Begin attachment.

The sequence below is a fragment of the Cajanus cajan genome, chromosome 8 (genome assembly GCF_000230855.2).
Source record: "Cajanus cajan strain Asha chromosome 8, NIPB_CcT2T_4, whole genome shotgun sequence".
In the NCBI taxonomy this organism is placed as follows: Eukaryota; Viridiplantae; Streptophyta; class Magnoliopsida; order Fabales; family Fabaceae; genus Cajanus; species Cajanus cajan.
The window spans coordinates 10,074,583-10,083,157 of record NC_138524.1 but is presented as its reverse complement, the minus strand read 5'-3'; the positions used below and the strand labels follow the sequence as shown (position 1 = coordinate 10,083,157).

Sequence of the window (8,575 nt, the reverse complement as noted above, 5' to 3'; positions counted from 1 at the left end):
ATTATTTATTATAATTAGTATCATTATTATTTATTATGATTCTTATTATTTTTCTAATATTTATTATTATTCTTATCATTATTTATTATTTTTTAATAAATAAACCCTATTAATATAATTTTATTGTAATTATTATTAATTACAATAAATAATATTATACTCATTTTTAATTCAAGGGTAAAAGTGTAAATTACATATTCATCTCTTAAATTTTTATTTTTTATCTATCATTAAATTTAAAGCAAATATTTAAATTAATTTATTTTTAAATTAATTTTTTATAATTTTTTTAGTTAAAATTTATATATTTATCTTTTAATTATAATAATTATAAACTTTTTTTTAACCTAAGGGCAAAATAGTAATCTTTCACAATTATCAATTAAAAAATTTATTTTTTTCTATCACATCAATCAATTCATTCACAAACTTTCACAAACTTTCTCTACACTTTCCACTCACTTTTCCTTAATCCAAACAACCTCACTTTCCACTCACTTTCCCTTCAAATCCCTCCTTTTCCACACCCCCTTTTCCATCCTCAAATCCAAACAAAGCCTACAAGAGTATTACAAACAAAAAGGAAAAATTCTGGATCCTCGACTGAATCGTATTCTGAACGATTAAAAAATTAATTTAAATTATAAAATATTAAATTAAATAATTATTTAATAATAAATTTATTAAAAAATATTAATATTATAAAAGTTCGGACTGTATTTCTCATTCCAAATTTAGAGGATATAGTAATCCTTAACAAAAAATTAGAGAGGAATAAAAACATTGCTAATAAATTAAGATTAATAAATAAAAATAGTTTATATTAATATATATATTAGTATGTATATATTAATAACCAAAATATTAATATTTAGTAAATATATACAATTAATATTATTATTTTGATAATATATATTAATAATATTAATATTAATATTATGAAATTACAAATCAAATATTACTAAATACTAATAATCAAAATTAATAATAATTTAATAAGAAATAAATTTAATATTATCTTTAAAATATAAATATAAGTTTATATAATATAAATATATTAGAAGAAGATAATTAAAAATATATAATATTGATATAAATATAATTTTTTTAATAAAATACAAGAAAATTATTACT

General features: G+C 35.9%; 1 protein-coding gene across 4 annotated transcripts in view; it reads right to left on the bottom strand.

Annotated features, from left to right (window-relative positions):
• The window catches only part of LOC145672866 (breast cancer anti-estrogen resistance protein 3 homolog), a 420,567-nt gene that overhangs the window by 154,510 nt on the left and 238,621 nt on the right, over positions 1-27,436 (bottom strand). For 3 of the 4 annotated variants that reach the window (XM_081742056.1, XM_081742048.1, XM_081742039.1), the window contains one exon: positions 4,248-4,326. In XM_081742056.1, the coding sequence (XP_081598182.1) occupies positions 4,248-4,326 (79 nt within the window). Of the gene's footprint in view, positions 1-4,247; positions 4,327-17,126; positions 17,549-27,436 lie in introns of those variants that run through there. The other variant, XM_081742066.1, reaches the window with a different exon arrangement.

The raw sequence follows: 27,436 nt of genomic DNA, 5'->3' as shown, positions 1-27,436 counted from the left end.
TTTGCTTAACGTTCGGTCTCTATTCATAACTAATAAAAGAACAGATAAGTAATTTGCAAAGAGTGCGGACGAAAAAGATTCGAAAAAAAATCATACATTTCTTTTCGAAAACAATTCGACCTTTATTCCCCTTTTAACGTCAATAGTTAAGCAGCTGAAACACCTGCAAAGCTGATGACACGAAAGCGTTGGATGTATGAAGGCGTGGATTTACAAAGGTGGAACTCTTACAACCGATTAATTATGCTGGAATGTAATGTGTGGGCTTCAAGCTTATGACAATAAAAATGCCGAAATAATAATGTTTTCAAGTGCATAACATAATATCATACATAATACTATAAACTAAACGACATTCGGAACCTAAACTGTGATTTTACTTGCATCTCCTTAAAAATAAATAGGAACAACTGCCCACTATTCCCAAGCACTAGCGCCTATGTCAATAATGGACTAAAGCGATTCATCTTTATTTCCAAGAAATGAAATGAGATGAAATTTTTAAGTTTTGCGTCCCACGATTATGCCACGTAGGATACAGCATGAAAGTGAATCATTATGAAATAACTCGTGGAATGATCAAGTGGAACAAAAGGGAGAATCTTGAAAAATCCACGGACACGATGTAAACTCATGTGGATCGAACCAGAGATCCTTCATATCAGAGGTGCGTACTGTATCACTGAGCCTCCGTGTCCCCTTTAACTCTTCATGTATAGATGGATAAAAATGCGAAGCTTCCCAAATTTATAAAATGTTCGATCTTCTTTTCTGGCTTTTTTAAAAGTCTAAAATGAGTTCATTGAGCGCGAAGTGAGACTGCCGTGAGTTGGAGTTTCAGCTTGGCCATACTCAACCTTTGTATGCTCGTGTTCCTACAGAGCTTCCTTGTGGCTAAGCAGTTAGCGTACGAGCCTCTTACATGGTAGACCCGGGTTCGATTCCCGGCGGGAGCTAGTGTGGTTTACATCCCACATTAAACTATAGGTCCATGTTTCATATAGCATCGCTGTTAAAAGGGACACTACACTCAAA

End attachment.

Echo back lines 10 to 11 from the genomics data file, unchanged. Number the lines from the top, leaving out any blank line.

The raw sequence follows: 27,436 nt of genomic DNA, 5'->3' as shown, positions 1-27,436 counted from the left end.
TTTGCTTAACGTTCGGTCTCTATTCATAACTAATAAAAGAACAGATAAGTAATTTGCAAAGAGTGCGGACGAAAAAGATTCGAAAAAAAATCATACATTTCTTTTCGAAAACAATTCGACCTTTATTCCCCTTTTAACGTCAATAGTTAAGCAGCTGAAACACCTGCAAAGCTGATGACACGAAAGCGTTGGATGTATGAAGGCGTGGATTTACAAAGGTGGAACTCTTACAACCGATTAATTATGCTGGAATGTAATGTGTGGGCTTCAAGCTTATGACAATAAAAATGCCGAAATAATAATGTTTTCAAGTGCATAACATAATATCATACATAATACTATAAACTAAACGACATTCGGAACCTAAACTGTGATTTTACTTGCATCTCCTTAAAAATAAATAGGAACAACTGCCCACTATTCCCAAGCACTAGCGCCTATGTCAATAATGGACTAAAGCGATTCATCTTTATTTCCAAGAAATGAAATGAGATGAAATTTTTAAGTTTTGCGTCCCACGATTATGCCACGTAGGATACAGCATGAAAGTGAATCATTATGAAATAACTCGTGGAATGATCAAGTGGAACAAAAGGGAGAATCTTGAAAAATCCACGGACACGATGTAAACTCATGTGGATCGAACCAGAGATCCTTCATATCAGAGGTGCGTACTGTATCACTGAGCCTCCGTGTCCCCTTTAACTCTTCATGTATAGATGGATAAAAATGCGAAGCTTCCCAAATTTATAAAATGTTCGATCTTCTTTTCTGGCTTTTTTAAAAGTCTAAAATGAGTTCATTGAGCGCGAAGTGAGACTGCCGTGAGTTGGAGTTTCAGCTTGGCCATACTCAACCTTTGTATGCTCGTGTTCCTACAGAGCTTCCTTGTGGCTAAGCAGTTAGCGTACGAGCCTCTTACATGGTAGACCCGGGTTCGATTCCCGGCGGGAGCTAGTGTGGTTTACATCCCACATTAAACTATAGGTCCATGTTTCATATAGCATCGCTGTTAAAAGGGACACTACACTCAAA